It is not an easy answer... depends.
Basically, depends on the length of the tunnel.
For a short tunnel, let´s say 5 km, it is just a matter to create a grid on the surface, in top of the tunnel to give coordinates to both entries. Later on, the guide of the tunnel is made by total stations (theodolites anciently) by several methods: English traverse methodology (place benchmarks on pairs, make a traverse until the front of the tunnel in let´s say, par benchmarks and return back on the ones still not used... the problem of it is the turning on the front, but for 5 km is ok), English traverse plus axis (it is the same idea plus an open traverse on the axis of the tunnel, that one allows a better compensation and better results), traverse grids (instead to make observations on just traverse, the observations are made on small 4 point benchmarks grids... that ones is the best and most accurate methodology)
For a long tunnel, the English traverse is not enough, and you should use the 2nd and 3rd methodology.
Anyhow... The study of it should be done before begin, because you can find some surprises... For example, on the Eurotunnel, this question was raised during the construction, and within a few kilometers, the deviation was huge (>50 cm) in both entries (France and England). This deviation was corrected during the remaining tunnel.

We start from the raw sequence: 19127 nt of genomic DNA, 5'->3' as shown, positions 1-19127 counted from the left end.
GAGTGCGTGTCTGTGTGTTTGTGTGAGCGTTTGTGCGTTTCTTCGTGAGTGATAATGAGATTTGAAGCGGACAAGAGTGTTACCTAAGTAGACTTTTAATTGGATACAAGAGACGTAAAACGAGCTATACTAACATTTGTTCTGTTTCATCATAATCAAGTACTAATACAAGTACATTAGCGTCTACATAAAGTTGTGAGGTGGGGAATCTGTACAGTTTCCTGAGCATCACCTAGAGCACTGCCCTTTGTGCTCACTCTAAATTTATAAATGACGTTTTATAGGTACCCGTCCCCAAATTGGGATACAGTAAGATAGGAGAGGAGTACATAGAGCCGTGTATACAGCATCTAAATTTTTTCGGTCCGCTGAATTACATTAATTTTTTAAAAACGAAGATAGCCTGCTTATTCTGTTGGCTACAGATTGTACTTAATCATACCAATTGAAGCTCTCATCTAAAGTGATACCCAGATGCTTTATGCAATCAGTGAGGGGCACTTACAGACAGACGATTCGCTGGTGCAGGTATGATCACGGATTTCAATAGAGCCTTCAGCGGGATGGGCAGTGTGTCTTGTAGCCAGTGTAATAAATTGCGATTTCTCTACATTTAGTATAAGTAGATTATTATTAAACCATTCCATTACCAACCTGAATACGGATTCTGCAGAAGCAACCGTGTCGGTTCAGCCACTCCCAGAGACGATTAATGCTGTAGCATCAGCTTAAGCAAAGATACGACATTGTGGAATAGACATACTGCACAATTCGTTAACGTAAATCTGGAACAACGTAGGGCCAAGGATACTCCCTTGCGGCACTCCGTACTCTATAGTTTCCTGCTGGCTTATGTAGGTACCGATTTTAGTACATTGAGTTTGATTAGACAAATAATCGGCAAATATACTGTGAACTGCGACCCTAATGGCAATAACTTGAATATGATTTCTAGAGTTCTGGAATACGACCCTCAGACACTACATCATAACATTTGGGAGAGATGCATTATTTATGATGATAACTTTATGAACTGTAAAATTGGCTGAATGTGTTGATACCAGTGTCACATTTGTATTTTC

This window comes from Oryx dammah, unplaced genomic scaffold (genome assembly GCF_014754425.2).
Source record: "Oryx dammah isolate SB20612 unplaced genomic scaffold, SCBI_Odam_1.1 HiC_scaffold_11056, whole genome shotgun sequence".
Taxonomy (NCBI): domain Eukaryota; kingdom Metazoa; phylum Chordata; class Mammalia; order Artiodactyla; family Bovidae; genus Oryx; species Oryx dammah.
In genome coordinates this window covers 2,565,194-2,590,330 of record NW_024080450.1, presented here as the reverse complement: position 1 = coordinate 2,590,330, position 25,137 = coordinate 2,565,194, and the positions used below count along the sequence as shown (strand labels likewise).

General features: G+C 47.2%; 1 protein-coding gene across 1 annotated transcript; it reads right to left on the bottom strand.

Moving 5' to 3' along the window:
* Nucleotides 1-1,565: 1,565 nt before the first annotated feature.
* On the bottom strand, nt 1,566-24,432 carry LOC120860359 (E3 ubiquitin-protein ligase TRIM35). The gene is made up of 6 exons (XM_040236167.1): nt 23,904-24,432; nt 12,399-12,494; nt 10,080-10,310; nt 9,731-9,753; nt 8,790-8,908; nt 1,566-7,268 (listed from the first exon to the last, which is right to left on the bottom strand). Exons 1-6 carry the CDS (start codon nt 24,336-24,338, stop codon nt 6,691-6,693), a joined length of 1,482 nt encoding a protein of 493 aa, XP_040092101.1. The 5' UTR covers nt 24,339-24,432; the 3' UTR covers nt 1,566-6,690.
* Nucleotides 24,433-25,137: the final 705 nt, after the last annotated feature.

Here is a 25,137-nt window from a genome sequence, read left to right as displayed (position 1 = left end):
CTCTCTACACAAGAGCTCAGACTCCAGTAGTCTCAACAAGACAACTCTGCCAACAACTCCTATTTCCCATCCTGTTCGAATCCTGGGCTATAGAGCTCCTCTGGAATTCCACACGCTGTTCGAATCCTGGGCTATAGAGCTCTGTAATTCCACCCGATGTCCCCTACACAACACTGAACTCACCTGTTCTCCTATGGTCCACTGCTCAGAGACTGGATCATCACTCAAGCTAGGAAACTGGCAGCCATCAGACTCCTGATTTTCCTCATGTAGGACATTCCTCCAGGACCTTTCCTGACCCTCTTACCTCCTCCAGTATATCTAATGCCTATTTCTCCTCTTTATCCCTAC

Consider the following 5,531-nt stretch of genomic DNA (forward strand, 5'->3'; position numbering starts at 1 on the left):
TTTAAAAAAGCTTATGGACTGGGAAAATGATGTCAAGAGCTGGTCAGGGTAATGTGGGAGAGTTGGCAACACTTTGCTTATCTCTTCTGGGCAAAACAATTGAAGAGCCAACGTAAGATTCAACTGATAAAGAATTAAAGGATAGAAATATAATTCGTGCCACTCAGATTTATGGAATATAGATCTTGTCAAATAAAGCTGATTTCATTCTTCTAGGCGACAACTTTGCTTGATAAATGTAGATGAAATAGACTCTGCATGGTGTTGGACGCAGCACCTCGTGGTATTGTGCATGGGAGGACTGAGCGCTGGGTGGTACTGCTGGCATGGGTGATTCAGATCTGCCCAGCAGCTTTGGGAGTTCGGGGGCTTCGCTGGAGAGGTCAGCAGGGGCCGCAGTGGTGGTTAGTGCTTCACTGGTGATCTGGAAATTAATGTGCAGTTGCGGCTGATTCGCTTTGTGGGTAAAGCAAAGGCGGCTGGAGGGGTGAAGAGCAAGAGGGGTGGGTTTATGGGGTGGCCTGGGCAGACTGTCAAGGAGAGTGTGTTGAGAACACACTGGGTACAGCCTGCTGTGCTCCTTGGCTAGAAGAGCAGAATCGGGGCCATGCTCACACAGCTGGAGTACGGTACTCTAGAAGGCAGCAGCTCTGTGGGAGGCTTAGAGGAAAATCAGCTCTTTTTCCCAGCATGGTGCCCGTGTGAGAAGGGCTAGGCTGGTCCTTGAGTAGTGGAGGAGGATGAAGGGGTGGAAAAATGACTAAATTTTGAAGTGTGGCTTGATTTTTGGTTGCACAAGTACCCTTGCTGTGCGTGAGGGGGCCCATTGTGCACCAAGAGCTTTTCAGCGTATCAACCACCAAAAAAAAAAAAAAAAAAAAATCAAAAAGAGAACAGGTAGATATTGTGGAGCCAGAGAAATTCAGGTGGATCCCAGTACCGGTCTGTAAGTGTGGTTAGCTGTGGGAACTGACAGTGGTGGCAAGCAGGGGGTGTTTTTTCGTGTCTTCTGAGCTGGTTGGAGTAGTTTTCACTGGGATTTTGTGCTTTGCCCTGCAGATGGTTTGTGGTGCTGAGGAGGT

There are another factors that are not considered, that it is not just direction... In long tunnels (>25 km) the "gravity" (plumb) it is not the same, so, if you follow the level from both entries, the tunnel will not match on level, and that one should be corrected against the system you are using (normally ellipsoid).
Gyrotheodolites are ok to know the North, but they can not guarantee coordinates, just alignment. So if your coordinates are not matching with a gyrotheodolite... what will you do?
@Fred... the "plumb" system fro tunnels it is just when you are accessing by shafts and when there is no way to place benchmarks or optical plumbs. It is very inaccurate and risky if you down know how to "plumb". Vertical shafts are ok when you have small cover and you have a tunnel without water on top (undersea or under-river tunnels).